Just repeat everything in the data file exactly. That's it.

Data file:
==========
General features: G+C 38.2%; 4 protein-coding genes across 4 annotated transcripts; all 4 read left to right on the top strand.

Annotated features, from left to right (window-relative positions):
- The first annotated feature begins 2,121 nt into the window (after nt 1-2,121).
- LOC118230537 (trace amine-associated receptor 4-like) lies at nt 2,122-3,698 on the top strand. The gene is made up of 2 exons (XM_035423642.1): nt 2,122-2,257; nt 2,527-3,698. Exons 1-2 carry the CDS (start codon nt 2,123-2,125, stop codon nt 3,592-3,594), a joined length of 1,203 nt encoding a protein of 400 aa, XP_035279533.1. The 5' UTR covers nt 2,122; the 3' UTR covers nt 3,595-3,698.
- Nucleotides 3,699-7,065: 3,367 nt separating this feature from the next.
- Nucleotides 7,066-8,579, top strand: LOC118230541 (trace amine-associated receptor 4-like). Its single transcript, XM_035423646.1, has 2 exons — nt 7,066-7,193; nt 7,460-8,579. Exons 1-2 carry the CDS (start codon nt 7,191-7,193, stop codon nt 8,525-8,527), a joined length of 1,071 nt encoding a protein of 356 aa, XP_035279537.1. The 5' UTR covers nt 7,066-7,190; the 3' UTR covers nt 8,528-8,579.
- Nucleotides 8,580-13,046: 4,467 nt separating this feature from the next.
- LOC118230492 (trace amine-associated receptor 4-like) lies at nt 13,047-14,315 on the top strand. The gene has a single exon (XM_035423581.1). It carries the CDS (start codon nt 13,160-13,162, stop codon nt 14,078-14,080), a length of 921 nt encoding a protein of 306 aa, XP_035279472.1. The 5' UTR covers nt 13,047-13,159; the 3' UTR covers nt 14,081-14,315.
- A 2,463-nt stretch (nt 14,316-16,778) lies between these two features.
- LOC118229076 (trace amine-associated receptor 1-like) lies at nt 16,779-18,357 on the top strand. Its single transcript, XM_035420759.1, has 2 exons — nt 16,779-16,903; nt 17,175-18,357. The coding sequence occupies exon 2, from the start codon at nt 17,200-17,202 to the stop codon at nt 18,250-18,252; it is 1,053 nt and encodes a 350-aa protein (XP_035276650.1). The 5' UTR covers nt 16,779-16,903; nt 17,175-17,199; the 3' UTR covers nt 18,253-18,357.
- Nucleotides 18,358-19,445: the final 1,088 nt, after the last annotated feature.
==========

General features: G+C 38.2%; 4 protein-coding genes across 4 annotated transcripts; all 4 read left to right on the top strand.

Annotated features, from left to right (window-relative positions):
- The first annotated feature begins 2,121 nt into the window (after nt 1-2,121).
- LOC118230537 (trace amine-associated receptor 4-like) lies at nt 2,122-3,698 on the top strand. The gene is made up of 2 exons (XM_035423642.1): nt 2,122-2,257; nt 2,527-3,698. Exons 1-2 carry the CDS (start codon nt 2,123-2,125, stop codon nt 3,592-3,594), a joined length of 1,203 nt encoding a protein of 400 aa, XP_035279533.1. The 5' UTR covers nt 2,122; the 3' UTR covers nt 3,595-3,698.
- Nucleotides 3,699-7,065: 3,367 nt separating this feature from the next.
- Nucleotides 7,066-8,579, top strand: LOC118230541 (trace amine-associated receptor 4-like). Its single transcript, XM_035423646.1, has 2 exons — nt 7,066-7,193; nt 7,460-8,579. Exons 1-2 carry the CDS (start codon nt 7,191-7,193, stop codon nt 8,525-8,527), a joined length of 1,071 nt encoding a protein of 356 aa, XP_035279537.1. The 5' UTR covers nt 7,066-7,190; the 3' UTR covers nt 8,528-8,579.
- Nucleotides 8,580-13,046: 4,467 nt separating this feature from the next.
- LOC118230492 (trace amine-associated receptor 4-like) lies at nt 13,047-14,315 on the top strand. The gene has a single exon (XM_035423581.1). It carries the CDS (start codon nt 13,160-13,162, stop codon nt 14,078-14,080), a length of 921 nt encoding a protein of 306 aa, XP_035279472.1. The 5' UTR covers nt 13,047-13,159; the 3' UTR covers nt 14,081-14,315.
- A 2,463-nt stretch (nt 14,316-16,778) lies between these two features.
- LOC118229076 (trace amine-associated receptor 1-like) lies at nt 16,779-18,357 on the top strand. Its single transcript, XM_035420759.1, has 2 exons — nt 16,779-16,903; nt 17,175-18,357. The coding sequence occupies exon 2, from the start codon at nt 17,200-17,202 to the stop codon at nt 18,250-18,252; it is 1,053 nt and encodes a 350-aa protein (XP_035276650.1). The 5' UTR covers nt 16,779-16,903; nt 17,175-17,199; the 3' UTR covers nt 18,253-18,357.
- Nucleotides 18,358-19,445: the final 1,088 nt, after the last annotated feature.